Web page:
I do not believe that is true, I was under the impression that if you placed an atomic clock on mount everest or such place, that the synchronisation will be offset without relativistic motion?

    and are things not always in motion ?
     
  9. Sep 23, 2015 #8

    ZapperZ

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    You have a very strange and erroneous way of interpreting what you read. I said and implied no such thing.

    Zz.
     
  10. Sep 23, 2015 #9
    You said the atomic clock is not actual time, therefore agreeing the synchronisation offset of the Caesium atom does not effect actual time and there is no actual time dilation.
     
  11. Sep 23, 2015 #10

    Drakkith

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    That is correct. But what you're missing is that time dilation is a consequence of two things: 1. relative motion 2. differences in gravity
    The clock up on Mount Everest does indeed undergo gravitational time dilation. The same is true for planes, satellites, and all objects that are not in the same gravity as you. However, in addition to that effect, relative motion must also be taken into account. For example, GPS satellites experience time slightly faster than we do on Earth because they are farther up and in less gravity, but this is partially offset by an opposite time dilation due to their relative motion which slows time down for them when viewed from our frame of reference here on the Earth's surface. The net effect is that they tick about 38 microseconds faster per day than clocks at sea level do.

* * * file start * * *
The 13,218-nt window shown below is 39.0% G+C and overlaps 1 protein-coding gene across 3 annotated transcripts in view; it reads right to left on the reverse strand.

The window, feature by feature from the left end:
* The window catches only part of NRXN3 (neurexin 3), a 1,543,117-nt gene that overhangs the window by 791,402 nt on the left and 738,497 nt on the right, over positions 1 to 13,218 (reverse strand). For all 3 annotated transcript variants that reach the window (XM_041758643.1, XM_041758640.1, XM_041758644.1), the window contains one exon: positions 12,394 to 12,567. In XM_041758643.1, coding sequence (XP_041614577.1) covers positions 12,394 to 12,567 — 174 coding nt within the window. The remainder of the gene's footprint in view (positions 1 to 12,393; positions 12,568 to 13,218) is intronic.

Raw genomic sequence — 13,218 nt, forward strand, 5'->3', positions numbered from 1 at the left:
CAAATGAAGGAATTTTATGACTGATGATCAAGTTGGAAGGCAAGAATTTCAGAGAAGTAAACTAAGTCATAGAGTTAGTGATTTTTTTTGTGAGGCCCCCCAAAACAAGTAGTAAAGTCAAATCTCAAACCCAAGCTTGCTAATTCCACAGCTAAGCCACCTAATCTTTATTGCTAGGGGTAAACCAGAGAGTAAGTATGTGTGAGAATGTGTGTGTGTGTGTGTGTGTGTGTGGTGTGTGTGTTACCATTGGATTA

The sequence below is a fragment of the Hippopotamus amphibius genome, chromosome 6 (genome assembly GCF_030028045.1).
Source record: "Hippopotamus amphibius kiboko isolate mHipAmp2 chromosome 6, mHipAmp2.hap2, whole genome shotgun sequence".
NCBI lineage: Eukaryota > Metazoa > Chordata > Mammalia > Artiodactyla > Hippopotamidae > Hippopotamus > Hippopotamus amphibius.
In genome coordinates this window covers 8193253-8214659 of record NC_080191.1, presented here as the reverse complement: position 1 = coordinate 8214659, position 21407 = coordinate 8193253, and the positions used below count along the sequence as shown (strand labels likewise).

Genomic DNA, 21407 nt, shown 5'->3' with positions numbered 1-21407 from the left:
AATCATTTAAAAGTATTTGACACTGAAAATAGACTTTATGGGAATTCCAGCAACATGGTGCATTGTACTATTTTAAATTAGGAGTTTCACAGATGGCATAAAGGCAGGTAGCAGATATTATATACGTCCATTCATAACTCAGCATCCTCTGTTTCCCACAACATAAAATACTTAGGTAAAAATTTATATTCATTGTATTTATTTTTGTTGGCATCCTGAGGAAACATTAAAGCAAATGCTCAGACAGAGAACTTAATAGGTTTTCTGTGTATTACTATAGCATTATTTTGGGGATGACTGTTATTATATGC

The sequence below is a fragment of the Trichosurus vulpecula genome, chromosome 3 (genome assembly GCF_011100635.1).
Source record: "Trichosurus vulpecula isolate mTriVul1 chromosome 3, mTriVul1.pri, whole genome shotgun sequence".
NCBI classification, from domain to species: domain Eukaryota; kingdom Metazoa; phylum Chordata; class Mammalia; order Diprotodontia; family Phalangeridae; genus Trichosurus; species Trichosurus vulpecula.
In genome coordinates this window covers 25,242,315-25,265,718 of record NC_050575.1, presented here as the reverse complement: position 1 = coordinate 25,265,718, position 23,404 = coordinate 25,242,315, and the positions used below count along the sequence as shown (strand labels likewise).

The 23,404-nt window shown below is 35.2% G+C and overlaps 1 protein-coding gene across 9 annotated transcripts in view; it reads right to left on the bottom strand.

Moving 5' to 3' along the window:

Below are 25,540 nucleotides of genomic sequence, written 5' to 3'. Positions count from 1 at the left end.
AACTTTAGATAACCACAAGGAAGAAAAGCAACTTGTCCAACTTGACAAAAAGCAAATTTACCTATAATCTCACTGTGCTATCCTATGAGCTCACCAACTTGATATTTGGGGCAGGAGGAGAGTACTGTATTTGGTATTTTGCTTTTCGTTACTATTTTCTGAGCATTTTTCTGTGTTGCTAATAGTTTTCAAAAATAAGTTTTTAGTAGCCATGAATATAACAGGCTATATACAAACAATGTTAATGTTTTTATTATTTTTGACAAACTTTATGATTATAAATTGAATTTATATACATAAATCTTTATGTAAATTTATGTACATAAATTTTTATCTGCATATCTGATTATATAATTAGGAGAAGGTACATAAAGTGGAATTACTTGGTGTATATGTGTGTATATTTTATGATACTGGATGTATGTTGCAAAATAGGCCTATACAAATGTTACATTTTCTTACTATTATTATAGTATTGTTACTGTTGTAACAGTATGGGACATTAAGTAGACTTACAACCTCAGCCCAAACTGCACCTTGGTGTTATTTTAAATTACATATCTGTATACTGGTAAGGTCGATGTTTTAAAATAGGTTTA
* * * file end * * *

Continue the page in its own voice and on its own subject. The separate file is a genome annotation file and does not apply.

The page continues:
See here: http://www.astronomy.ohio-state.edu/~pogge/Ast162/Unit5/gps.html

    Relative to what? All motion is relative. It is true that you can always find something somewhere in relative motion with yourself, but so what? Unless you're comparing your frame to that one it doesn't matter. A proton moving at 0.99c does nothing to the clock on Everest and myself.
     
  12. Sep 23, 2015 #11
    An observer in ''stationary'' position is always moving relatively with the the body the observer is adjoined with?

    You say time, do you really not think the definition should be timing?

    Do we not use these clocks for the timing of an increment period?

    ]That is correct. But what you're missing is that timing dilation is a consequence of two things: 1. relative motion 2. differences in gravity